Hundreds welcome Zimbabwe opposition leader’s body

Supporters of Zimbabwe’s main opposition party The Movement for Democratic Change (MDC) attend a memorial service to mourn the passing of former Prime Minister and Morgan Tsvangirai in Bulawayo on Feb. 17, 2018. (AFP)
Updated 17 February 2018
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Hundreds welcome Zimbabwe opposition leader’s body

HARARE: Hundreds thronged Zimbabwe’s main airport Saturday as the body of opposition icon Morgan Tsvangirai, who died of cancer in neighboring South Africa, arrived home for burial.
Tsvangirai, a fearless opponent to the ruling ZANU-PF party, died on Wednesday at the age of 65 after a lengthy battle with colon cancer.
Supporters and officials from his Movement for Democratic Change party, gathered at Robert Mugabe International Airport, broke into Christian hymns and party songs as the plane bearing his remains landed.
“We have received the body of our president, our hero, our icon, our patriot and great leader,” said one of Tsvangirai’s three deputies Nelson Chamisa.
The body was taken to a military camp where the bodies of national heroes lie in state before burial.
Tsvangirai will be buried on Tuesday in his rural home in Buhera, 250 kilometers (150 miles) south of Harare.
Opposition compatriots earlier held memorial services in the capital Harare and in the second city of Bulawayo to honor Tsvangirai who was often derided by former president Robert Mugabe as “a stooge of the west.”
In Bulawayo, Tsvangirai’s former deputy Welshman Ncube praised Tsvangirai for forgiving even his persecutors in government who beat him up.
“He had no bitterness at all, no bitterness that over the years they vilified him, arrested him, beat him and laid treason charges against him,” Ncube said. “He was selfless.”
He said Tsvangirai called him to his house in January and hinted that he would not live to see the country’s upcoming elections expected by July this year.
“The meeting was very emotional. He said ‘Let us be realistic. I won’t make it. I won’t be with you in this campaign’.” The election is the first to held without Robert Mugabe in nearly four decades.
Tsvangirai was diagnosed with colon cancer in 2016.
The former trade union stalwart led the MDC since its formation in 1999, posing the most formidable challenge to ZANU-PF’s nearly four-decade rule.
In 2008, he beat long-time ruler Mugabe in the first round of presidential elections, narrowly come short of garnering enough votes to be declared outright winner.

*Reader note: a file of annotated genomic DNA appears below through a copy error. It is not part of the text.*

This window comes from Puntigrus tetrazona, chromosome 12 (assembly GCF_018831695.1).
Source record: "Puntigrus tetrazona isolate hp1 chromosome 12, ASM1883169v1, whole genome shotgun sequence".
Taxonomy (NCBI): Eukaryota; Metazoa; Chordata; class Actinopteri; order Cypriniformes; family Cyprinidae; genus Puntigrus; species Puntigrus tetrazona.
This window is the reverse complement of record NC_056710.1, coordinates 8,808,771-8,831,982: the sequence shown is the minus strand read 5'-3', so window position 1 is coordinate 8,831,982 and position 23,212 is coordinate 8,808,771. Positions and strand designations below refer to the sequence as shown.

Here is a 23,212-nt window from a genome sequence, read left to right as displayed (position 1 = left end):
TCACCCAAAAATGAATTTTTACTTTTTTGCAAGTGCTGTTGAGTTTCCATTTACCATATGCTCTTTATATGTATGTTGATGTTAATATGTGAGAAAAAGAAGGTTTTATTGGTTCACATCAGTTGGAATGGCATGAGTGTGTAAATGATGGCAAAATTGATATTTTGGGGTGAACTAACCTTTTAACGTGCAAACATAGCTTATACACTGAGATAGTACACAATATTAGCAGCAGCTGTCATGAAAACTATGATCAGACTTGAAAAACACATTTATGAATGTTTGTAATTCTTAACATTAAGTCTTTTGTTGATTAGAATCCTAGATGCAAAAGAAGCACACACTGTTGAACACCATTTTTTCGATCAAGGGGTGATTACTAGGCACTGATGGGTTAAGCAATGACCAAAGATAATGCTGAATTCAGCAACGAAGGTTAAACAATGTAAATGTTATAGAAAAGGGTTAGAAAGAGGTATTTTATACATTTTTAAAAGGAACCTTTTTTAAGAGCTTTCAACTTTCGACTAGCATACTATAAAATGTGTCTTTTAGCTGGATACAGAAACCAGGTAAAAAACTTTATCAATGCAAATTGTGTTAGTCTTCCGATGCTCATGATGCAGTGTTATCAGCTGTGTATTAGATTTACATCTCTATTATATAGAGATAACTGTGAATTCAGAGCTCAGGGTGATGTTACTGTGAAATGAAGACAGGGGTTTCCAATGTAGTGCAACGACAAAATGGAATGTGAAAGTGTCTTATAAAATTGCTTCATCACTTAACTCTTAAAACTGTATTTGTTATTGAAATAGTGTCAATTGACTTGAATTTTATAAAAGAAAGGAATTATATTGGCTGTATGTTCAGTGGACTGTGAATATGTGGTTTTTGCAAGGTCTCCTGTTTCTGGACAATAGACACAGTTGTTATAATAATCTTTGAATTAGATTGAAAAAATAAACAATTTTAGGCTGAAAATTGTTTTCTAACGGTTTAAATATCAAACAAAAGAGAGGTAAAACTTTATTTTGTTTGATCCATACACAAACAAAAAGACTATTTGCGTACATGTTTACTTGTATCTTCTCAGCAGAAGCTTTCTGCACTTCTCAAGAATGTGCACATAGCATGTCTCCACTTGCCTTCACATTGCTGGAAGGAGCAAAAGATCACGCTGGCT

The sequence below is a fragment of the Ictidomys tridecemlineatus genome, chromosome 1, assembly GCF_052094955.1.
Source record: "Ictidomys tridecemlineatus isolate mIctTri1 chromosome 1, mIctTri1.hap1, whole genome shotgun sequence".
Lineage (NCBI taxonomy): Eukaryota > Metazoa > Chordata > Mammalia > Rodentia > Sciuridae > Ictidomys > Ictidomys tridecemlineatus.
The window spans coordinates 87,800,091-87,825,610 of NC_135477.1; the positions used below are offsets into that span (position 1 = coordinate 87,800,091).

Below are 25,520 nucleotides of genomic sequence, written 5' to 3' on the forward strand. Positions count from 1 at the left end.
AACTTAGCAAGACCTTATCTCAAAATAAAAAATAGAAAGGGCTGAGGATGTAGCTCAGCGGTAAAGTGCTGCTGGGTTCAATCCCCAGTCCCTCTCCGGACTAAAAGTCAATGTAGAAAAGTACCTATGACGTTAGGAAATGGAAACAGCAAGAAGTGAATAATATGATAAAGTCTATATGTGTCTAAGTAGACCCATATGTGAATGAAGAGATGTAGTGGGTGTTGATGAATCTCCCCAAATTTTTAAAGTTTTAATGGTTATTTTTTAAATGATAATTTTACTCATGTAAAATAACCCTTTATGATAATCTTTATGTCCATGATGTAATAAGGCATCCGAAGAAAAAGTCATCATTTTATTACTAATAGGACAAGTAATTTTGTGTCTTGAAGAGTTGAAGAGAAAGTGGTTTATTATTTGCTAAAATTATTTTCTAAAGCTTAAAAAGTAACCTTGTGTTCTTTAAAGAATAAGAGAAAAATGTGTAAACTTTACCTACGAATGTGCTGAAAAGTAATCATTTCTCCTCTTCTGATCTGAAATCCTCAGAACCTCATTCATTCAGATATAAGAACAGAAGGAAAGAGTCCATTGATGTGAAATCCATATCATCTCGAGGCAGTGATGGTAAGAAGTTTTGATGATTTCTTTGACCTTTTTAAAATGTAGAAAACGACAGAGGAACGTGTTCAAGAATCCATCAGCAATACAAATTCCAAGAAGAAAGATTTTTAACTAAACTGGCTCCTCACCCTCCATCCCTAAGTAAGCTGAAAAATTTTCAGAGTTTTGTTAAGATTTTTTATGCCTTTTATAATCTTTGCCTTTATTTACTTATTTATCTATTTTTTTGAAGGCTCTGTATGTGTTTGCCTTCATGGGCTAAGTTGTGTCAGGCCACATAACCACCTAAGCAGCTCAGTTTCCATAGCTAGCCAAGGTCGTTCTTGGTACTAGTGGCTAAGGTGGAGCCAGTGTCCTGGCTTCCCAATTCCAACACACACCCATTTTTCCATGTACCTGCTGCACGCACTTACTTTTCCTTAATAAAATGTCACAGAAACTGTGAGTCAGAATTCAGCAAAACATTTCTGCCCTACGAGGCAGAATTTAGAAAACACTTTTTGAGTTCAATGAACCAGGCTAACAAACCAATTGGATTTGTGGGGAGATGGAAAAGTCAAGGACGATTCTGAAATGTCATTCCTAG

However he then pulled out of the second round of voting, which was marred by violence including the killing of around 200 opposition supporters.
Tsvangirai’s death came as tensions over his succession are threatening to tear the MDC apart handing an advantage to President Emmerson Mnangagwa who took over from Mugabe following a military takeover in November.


US reviews report of imports from forced labor in China camp

Updated 11 min 10 sec ago
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US reviews report of imports from forced labor in China camp

  • The US is reviewing reports of forced labor at a Chinese detention camp where ethnic minorities must give up their religion and language
  • Following reports, the US said that it had suspended business with the Chinese supplier and was investigating.

BEIJING: The US government said Tuesday that it is reviewing reports of forced labor at a Chinese detention camp where ethnic minorities must give up their religion and language and may be subject to political indoctrination.
US Customs and Border Protection said in a statement that reporting by The Associated Press and other media “for the first time appears to link the internment camps identified in Western China to the importation of goods produced by forced labor by a US company.”
The AP tracked shipments from a factory in a detention camp in China’s Xinjiang region to Badger Sportswear in North Carolina. The company ships clothing to universities, colleges and schools around the United States.
Following the reports, Badger said that it had suspended business with the Chinese supplier and was investigating.
The Washington-based Workers Rights Consortium, which has agreements with many educational institutions to make sure the products they sell on campus are ethically manufactured, said that “forced labor of any kind is a severe violation of university codes of conduct.”
It’s against US law to import products of forced labor. Customs and Border Protection said it is part of its mission to enforce “both laws to protect individuals from forced labor and our Nation’s economy from businesses profiting from this form of modern slavery.”